© Godric Godricson
Christianity is heavily involved with death and this observation comes from a clear association between the Church as a place of worship and the cemetery as a place of burial. Christians have tried to explain their fixation on death, pain and suffering by pointing to the Resurrection as a sign of triumph over death. However, I recently came across the idea of the Christian God as being 'suicidal' in nature and this deeply disturbing thought brings us back to a cult of death. Is the God of the Christians a suicidal deity that became fixated on blood and sacrifice at an early point and did this obsession with death become the core of Christian doctrine? I have no axe to grind in this matter although I do have an idea and I want to pursue this idea for a while and see what happens.
Early researchers have often made broad generalisations about the cult of the dead, ancestor worship and the saints as a manifestation of earlier deities although without much study. Generalisations have been made without any methodology. This cult of the dead is, however, already evidenced in this blog and the more I submit pictures and 'narrative' the more I become aware of the affinity of Christianity, death and the nature of Christianity as a cult of the dead. Just look at the proximity of the living and the dead in many villages and centres of population.
© Godric Godricson
Paganism has many more links with Christianity than apologists for Christianity would like to acknowledge and this affinity is stronger within Catholicism than more puritan religion, although the cult of the dead is more evident in the Evangelical splinter groups than Christians would like to acknowledge.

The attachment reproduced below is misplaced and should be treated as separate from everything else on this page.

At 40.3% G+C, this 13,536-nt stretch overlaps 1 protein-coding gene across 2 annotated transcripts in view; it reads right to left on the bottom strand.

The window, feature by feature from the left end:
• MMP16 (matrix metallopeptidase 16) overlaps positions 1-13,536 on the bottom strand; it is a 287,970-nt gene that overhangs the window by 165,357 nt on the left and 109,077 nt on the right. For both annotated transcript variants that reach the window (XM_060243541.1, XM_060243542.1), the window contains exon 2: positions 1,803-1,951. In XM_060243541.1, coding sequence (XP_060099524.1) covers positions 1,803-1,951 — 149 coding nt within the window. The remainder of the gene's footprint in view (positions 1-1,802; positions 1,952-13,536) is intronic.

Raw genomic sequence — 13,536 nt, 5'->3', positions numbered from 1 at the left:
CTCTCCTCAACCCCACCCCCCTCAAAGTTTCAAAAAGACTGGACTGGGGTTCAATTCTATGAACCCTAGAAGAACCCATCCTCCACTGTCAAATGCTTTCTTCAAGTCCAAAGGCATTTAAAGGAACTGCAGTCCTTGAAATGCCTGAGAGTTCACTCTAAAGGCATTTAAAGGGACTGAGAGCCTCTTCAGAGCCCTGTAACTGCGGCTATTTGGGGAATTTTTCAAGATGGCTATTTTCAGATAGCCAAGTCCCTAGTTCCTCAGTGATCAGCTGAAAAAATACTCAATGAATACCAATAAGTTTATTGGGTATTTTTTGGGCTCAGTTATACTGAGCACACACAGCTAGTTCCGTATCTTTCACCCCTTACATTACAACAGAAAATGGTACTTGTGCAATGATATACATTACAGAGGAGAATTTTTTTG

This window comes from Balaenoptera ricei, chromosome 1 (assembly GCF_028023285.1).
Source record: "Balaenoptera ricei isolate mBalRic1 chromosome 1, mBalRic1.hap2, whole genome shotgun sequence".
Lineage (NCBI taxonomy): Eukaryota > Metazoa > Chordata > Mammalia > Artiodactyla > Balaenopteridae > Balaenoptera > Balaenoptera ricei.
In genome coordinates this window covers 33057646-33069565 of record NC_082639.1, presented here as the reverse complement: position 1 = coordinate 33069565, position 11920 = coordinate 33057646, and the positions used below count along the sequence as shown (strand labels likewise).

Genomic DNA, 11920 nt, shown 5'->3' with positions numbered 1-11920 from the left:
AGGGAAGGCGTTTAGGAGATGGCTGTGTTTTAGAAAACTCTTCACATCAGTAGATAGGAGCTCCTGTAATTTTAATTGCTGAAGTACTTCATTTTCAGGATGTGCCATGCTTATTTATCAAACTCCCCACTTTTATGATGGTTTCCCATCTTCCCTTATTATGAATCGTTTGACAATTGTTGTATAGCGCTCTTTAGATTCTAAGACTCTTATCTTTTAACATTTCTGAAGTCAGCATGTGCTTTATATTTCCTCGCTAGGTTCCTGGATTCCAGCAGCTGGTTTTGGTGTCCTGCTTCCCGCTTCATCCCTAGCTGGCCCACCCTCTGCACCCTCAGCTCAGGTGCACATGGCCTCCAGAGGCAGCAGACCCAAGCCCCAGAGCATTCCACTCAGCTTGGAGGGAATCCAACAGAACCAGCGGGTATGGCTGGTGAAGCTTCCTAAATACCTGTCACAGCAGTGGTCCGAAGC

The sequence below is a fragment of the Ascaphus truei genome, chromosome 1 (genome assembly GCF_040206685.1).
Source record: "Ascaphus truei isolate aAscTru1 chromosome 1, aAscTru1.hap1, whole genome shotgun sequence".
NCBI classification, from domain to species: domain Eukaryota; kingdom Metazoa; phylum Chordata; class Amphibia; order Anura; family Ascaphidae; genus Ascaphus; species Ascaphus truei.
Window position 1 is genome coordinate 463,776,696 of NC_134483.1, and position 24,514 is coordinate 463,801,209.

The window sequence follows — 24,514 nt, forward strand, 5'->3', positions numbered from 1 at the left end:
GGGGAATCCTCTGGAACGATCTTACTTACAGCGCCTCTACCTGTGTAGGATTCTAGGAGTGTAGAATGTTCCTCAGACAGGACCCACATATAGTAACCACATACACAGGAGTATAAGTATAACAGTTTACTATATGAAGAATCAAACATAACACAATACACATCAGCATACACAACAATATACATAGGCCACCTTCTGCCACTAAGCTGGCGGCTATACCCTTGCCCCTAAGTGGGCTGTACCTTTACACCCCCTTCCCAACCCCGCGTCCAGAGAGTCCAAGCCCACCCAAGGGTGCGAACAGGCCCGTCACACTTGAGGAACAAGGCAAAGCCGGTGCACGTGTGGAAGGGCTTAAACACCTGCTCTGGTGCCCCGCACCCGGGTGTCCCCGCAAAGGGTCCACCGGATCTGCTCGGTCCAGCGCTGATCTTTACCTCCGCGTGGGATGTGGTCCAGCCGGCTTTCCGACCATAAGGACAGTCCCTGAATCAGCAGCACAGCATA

It is time to see the cemeteries beside the Church as centres of ancestor worship, history and art rather than just cemeteries. Why else would Christians pay so much time and attention to burying the dead so close to the living. The work of Edwin Chadwick shows how bad the situation was in the 19th Century. In this period the living sank wells for water beside cemeteries and actually absorbed the dead through drinking water, they sat in pews above the vaults of the dead and they walked past stinking burial grounds to gain access to the Church. The pollution of the environment by this obsession with death is apparent and evident and shines through Chadwick’s work until the worst excesses were swept away by rational secular Authorities.
Over the next few months I want to return to the idea of Christianity as a cult of the dead and see what happens.